Born in 1904 in Cheetham, Manchester, he joined the Young Communist League in 1924. Becoming a delegate to Manchester & Salford Trades Council and a shop steward, by 1939, he was Manchester District Organiser of the Communist Party and, in that capacity, he played a major part in organising support for the International Brigade’s volunteers and their families, as well as the Aid for Spain campaign.
During the Second World War, he worked with David Ainley at the Fairy Aviation factory in Stockport, where they established a Communist Party branch of over 300 members. The Fairy shop stewards were a key part of the campaign to open up a second front in Europe. After the war, Jenkins moved to the East Midlands to become the Communist Party’s District Secretary there.
In retirement, he wrote `The General Strike of 1842’, a book which dispels the myths about the so-called `Plug Plot Riots’ by illustrating how aspects of the struggle were highly co-ordinated. He also wrote a number of biographical pamphlets, including one Frederick Engels in Manchester and another on George Browne, a Communist political commissar who was killed in Spain; other subjects included Albert Matthew, a Rochdale activist and Les Ellis of Hucknall, Notts. He wrote many articles on the pre-war activities of the YCL and an unpublished memoir, now deposited in the Working Class Movement Library in Salford. Jenkins died on January 8th 1992.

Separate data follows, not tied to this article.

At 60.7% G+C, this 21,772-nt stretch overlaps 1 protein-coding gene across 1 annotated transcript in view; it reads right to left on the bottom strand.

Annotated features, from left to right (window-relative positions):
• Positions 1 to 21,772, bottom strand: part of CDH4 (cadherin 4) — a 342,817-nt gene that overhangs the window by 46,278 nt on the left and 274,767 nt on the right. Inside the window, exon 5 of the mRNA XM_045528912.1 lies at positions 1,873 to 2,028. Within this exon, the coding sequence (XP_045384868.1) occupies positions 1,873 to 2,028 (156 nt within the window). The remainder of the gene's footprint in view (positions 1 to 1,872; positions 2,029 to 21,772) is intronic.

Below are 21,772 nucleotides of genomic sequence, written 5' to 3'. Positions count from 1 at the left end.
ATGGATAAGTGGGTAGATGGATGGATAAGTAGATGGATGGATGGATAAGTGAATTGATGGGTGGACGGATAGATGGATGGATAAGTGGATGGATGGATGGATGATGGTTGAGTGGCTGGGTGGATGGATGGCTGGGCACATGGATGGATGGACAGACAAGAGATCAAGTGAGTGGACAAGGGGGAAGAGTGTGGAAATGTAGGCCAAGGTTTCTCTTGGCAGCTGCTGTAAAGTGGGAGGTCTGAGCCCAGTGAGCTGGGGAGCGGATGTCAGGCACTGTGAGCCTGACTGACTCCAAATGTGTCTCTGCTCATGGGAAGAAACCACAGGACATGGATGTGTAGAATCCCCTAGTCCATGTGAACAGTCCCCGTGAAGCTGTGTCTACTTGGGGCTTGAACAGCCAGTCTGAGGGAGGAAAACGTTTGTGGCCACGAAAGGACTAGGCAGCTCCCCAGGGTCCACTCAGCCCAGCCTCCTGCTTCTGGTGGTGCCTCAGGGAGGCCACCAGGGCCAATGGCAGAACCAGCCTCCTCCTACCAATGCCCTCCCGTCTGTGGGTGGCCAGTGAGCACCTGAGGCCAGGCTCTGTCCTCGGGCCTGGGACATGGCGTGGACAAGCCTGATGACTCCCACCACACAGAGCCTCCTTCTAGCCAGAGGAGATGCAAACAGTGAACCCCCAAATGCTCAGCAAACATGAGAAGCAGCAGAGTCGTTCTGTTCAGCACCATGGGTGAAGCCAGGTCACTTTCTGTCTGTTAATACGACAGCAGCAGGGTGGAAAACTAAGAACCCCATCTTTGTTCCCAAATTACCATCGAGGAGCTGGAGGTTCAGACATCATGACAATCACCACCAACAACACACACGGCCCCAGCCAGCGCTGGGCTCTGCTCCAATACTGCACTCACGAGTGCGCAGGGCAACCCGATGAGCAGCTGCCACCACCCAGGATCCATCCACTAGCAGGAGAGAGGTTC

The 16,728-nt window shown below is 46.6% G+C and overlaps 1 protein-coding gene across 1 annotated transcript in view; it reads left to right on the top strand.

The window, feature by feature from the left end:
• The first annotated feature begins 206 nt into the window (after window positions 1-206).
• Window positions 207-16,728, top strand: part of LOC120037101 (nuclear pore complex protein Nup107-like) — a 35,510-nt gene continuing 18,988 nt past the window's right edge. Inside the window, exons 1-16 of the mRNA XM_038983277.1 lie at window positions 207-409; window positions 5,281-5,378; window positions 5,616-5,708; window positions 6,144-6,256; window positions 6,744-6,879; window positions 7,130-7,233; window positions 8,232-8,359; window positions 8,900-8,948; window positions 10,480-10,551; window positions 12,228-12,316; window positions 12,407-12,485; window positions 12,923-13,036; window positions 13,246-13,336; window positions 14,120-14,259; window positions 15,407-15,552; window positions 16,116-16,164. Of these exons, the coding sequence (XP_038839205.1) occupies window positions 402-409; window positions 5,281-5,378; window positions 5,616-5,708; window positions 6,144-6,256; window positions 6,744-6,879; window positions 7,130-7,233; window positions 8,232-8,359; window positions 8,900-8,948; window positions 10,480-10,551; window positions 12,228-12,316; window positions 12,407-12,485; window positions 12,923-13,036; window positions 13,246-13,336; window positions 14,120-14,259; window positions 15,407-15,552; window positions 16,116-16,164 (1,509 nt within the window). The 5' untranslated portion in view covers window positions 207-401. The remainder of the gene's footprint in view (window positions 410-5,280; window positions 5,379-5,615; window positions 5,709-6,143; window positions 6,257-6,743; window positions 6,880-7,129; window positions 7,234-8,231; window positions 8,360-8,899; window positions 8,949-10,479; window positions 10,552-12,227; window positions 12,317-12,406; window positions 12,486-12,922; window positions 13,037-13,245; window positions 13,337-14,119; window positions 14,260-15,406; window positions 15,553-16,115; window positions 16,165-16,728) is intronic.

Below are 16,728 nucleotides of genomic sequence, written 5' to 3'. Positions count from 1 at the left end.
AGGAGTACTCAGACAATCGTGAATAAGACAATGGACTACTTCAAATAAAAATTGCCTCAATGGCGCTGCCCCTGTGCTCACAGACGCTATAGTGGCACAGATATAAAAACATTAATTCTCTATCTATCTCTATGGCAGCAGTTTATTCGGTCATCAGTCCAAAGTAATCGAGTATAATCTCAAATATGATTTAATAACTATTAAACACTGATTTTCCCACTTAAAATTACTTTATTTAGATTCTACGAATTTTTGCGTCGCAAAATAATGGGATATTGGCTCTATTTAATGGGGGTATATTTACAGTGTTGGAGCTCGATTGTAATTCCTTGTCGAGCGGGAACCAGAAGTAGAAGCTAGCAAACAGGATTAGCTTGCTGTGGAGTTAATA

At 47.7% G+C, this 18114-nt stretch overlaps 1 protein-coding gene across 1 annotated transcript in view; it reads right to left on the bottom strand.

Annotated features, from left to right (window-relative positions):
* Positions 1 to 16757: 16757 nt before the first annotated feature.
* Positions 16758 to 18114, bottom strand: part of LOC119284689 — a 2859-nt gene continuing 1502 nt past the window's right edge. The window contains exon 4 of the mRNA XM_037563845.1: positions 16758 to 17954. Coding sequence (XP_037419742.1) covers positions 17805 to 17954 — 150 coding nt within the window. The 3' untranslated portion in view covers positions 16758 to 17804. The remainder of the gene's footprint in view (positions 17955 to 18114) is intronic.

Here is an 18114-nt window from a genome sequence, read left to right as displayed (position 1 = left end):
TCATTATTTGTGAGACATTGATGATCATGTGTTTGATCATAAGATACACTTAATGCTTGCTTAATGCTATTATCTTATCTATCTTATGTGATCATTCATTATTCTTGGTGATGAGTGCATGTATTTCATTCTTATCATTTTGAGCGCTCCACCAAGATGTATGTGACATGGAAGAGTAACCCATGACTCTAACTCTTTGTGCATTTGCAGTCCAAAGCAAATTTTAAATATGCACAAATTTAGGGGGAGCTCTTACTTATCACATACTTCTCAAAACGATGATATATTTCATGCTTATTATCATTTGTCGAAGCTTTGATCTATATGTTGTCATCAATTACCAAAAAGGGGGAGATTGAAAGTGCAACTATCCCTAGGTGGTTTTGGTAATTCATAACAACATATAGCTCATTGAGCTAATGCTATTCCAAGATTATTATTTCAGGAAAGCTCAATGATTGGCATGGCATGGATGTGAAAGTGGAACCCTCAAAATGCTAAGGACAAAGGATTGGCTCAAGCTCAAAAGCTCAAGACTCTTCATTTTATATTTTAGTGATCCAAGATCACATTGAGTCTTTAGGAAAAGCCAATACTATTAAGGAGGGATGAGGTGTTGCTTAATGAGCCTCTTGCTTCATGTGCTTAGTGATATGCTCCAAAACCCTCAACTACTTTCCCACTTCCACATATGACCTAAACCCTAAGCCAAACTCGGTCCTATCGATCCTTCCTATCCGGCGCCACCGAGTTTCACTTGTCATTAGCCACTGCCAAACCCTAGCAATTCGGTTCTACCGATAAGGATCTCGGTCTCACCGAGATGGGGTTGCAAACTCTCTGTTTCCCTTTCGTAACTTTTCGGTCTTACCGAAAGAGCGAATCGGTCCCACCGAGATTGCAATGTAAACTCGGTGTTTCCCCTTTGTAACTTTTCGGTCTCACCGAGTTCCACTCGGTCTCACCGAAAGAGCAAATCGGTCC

Sources include: Morning Star 23rd January 1992
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